Tuesday, June 25, 2013
Heartbreak - Losing Theo, Losing Purpose
"“When the Son of Man comes in his glory, and all the angels with him, then he will sit on his glorious throne. Before him will be gathered all the nations, and he will separate people one from another as a shepherd separates the sheep from the goats. And he will place the sheep on his right, but the goats on the left. Then the King will say to those on his right, ‘Come, you who are blessed by my Father, inherit the kingdom prepared for you from the foundation of the world. For I was hungry and you gave me food, I was thirsty and you gave me drink, I was a stranger and you welcomed me, ..."
Theo passed away early yesterday morning, about 4:15 AM. I was up with him all night.
He had been sick for the last 4 months or so. At first they thought it was a kidney trauma, but a new vet recently diagnosed it as diabetes. Perhaps if I had found that out sooner I could have done more. I have never had a diabetic cat before, it was all new to me.
It's a problem when you owe the vet money to get care. Sometimes they won't serve your animals anymore, or at least are very discouraging when you call them, preferring to give you phone advice than having you come in and run up more bills. So I get a lot of phone advice.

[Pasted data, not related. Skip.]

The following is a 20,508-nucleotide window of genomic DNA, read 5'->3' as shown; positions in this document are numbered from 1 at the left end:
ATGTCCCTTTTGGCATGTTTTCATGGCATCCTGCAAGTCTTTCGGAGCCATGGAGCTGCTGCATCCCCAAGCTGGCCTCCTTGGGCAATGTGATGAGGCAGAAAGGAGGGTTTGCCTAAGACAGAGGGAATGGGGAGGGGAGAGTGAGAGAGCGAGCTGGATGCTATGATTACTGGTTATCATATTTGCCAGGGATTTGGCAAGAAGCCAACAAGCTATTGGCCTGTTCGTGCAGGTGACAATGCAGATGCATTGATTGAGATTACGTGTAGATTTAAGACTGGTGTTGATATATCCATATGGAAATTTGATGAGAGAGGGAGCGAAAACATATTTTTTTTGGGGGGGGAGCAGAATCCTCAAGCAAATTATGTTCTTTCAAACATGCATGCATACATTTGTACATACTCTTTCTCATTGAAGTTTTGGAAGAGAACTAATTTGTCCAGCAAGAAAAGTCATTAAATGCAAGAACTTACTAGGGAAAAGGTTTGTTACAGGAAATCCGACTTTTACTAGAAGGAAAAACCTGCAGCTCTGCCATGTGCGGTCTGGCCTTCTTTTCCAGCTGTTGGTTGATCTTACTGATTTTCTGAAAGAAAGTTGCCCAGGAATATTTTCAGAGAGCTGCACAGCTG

But that also causes me to run around seeking new vets and sometimes I end up finding gems. The new vet who helped Theo is a gem.
But that is not what this post is about. It's about the spirit of desolation you can experience after a loss, especially if it is a person or animal who has been sick for a time and you have been caring for them every hour on the hour. Like the female octopus blowing on her eggs to keep them afloat, you find you cannot afford to look away or think of yourself or your own tiredness or needs for a moment or you lose ground. And as important and overwhelming as your own needs appear to be, when you succumb to them and turn away from your convalescent you always find they didn't matter as much as the ground you lost with your loved one.
And when you wake up everyday to his or her needs, and suddenly they are gone, you face a horrible emptiness without them. It gives you purpose. It gives you something more important than yourself to think about when they are foremost on your mind.
I once had a dog who became paralyzed. He was in wheelchair the last year of his life. He needed round the clock care. When he died the silence and the emptiness was overwhelming. I found this article on the Internet about this very subject, here is a portion:
For those of us who are caregivers for a terminally ill or other special-needs pet, their death is a loss that can hit us doubly hard. I had a difficult time understanding why I was so devastated by Major Barbara's death, until one day when I was in conversation with close friend who is a former AIDS hospice volunteer and a minister. I told him about the extremely difficult time I was having coming to grips with her loss - far more difficult than I'd had when I'd lost friends and family members in the past - and asked him "What's wrong with me? Am I crazy?" His response: "You have Caregiver Syndrome, and what you are experiencing is completely normal".